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Conserving our Coral Reefs on Earth Day and Lionfish Awareness



lionfish-awarenessby Hilary Lohmann, Project Coordinator, Friends of the St Croix East End Marine Park

Spring is a great time for enjoying our natural surroundings. April 22 is Earth Day, an internationally recognized day to celebrate environmental protection. We take Earth day to honor our exceptional coral reefs! St Croix is blessed with the largest living reef of any Caribbean island and the second longest barrier reef in the Caribbean. Our reefs provide shoreline protection, recreation, tourism and fish to eat. The benefits abound, but so do the threats. One such concern, the invasive Lionfish, is also highlighted in spring.

Lionfish (Pterois volitans/miles) have become a common sight on Caribbean and St. Croix reefs. They are hard to miss—with reddish/brown and white stripes and fanciful protruding spines, they loiter on reefs and rocky outcrops, areas also favored by snorkelers and divers. They take after their namesake African mammal in several ways. Their fan of fins and spines resemble a lion’s mane and they have an element of danger, as their spines are venomous to the touch. They have a voracious appetite, and in the Atlantic and Caribbean, they are a top predator of other coral reef fish. Just as one would expect if a lion were introduced into your neighborhood, they are wreaking havoc on the Caribbean reef ecosystem.

Lionfish are native to the Indo-Pacific, where other large predatory fish, like groupers, evolved to prey upon them and keep their population numbers in balance. Unfortunately, they have no natural predators here, and have found an abundance of unsuspecting prey. The way a lionfish swims and hunts is unique and not found in other species in the Caribbean making it hard for prey to recognize it as danger, and hard for predators to recognize it as food.

lionfish-awarenessCaribbean reefs are already under an unprecedented number and degree of pressures including land-based pollution, unsustainable fishing, as well as coral bleaching, ocean acidification, and disease outbreaks catalyzed by climate change. In a vulnerable underwater world, coral reef species face exacerbated pressure from Lionfish that feast upon the smorgasbord of prey options they find here, particularly juvenile fish and crustaceans, and have cascading effects on reef foodwebs.

May 15 is Lionfish Awareness Day! All over the southern Atlantic and Caribbean, people are rallying in support of coral reefs by taking a stand against Lionfish. Local derbies and hunting trips reduce the populations while training workshops demonstrate safe handling and cook-offs provide a chance to taste the delicious, meaty monster. Mid-May is a time to gain knowledge and take action against invasive Lionfish. The more knowledgeable our public and visitors are, the more resources we can assemble, and the bigger impact we can have.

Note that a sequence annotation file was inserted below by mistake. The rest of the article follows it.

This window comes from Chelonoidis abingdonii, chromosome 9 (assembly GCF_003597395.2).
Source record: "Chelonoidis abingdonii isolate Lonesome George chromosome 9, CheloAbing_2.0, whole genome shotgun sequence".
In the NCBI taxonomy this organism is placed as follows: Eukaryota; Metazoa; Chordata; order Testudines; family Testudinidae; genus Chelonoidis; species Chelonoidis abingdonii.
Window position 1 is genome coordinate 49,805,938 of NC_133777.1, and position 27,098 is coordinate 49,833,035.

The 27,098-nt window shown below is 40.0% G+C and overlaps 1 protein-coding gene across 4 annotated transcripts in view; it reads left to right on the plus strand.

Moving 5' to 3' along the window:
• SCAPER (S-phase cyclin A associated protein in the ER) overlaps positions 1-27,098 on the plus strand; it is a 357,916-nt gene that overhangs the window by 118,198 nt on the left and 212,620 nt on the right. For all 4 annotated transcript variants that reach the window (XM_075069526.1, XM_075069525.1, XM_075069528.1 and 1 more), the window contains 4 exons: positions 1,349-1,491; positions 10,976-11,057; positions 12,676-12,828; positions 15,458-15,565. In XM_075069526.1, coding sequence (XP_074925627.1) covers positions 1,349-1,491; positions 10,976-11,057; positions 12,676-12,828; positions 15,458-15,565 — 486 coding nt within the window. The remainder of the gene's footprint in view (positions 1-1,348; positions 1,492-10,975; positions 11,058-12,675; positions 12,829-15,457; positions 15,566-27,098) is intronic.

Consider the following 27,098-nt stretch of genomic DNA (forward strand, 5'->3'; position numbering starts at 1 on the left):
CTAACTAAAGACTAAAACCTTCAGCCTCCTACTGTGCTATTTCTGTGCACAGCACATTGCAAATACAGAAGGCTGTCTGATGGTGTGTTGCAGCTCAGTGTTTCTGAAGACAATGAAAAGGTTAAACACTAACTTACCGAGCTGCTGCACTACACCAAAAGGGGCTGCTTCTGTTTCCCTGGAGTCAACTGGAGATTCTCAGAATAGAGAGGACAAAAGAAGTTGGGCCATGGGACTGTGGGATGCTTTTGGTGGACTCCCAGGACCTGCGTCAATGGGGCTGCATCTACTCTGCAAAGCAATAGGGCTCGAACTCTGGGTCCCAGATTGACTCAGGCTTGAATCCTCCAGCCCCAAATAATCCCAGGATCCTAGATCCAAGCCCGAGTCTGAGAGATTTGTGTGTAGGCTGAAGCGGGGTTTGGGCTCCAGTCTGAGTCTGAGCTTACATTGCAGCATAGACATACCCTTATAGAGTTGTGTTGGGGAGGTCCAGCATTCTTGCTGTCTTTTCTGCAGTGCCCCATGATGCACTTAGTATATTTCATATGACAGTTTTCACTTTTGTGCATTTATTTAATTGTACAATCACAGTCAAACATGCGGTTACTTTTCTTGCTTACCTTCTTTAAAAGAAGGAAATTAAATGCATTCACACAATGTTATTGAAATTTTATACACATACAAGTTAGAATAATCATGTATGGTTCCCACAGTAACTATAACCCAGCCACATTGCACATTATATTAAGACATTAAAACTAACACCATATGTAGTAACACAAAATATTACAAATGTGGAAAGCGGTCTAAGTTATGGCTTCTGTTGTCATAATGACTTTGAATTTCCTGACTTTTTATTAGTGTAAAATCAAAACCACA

If you see a lionfish while snorkeling, report it to the CORE (corevi.org) hotline (340) 201-2340. If you see it in a marine protected area, report it to the managing agency (East End Marine Park at (340) 718-3367; Buck Island Reef National Monument, National Park Service at (340) 773-1460).

If you are more ambitious, take of lionfish is legal and encouraged in all open fishing areas of St. Croix. Dive shops can help you get involved by offering lionfish hunting trips with the necessary gear. Lionfish are not generally aggressive, but contact with their venomous spines (even after the lionfish is deceased) can cause pain, redness and swelling.

So go ahead, help your reefs and hunt a lion!

Just keep these tips in mind:


  • Be certain of your identification! Some Scorpaena spp. (Scorpionfish) and Equetus spp. (Drums, Jackknife fish) have been mistaken for lionfish.

  • Take care not to touch or injure coral when capturing or killing lionfish.

  • Don’t feed them to the sharks; leave them on theseafloor for predators to find naturally.

  • Handle them with care; you may want to use a specially designed lionfish ‘keeper’ for transporting them.

lionfish-awarenessFriends of the St Croix East End Marine Park support the programs and mission of the St Croix East End Marine Park (STXEEMP). By promoting responsible recreation, enhancing community outreach and education, and improving compliance, Friends of STXEEMP is dedicated to conserving and managing the valuable, and vulnerable, marine ecosystems of today for tomorrow.

For more information, please contact friends.stxeemp@gmail.com.

The Friends of STXEEMP and DPNR are hosting an Earth Day Beach Day, Friday, April 22, on the shores of the East End Marine Park! A beach clean up will start at 9 am, and the Park’s mobile learning lab, the EcoVan, will be on hand. Family activities may include ocean trivia, coloring books for kids, treasure hunt and beach games. Feel free to bring a picnic and make a day of it at the beach; Come enjoy your marine park! Let’s do our part in helping to create a greener, more sustainable future for St. Croix.

lionfish-awarenessConserving our Coral Reefs on Earth Day and Lionfish Awareness Day
Friends of the St. Croix East End Marine Park
(340) 718-3367 • friends.stxeemp@gmail.com. • Facebook
East End Marine Park Location & Management Zones, see St. Croix Map.



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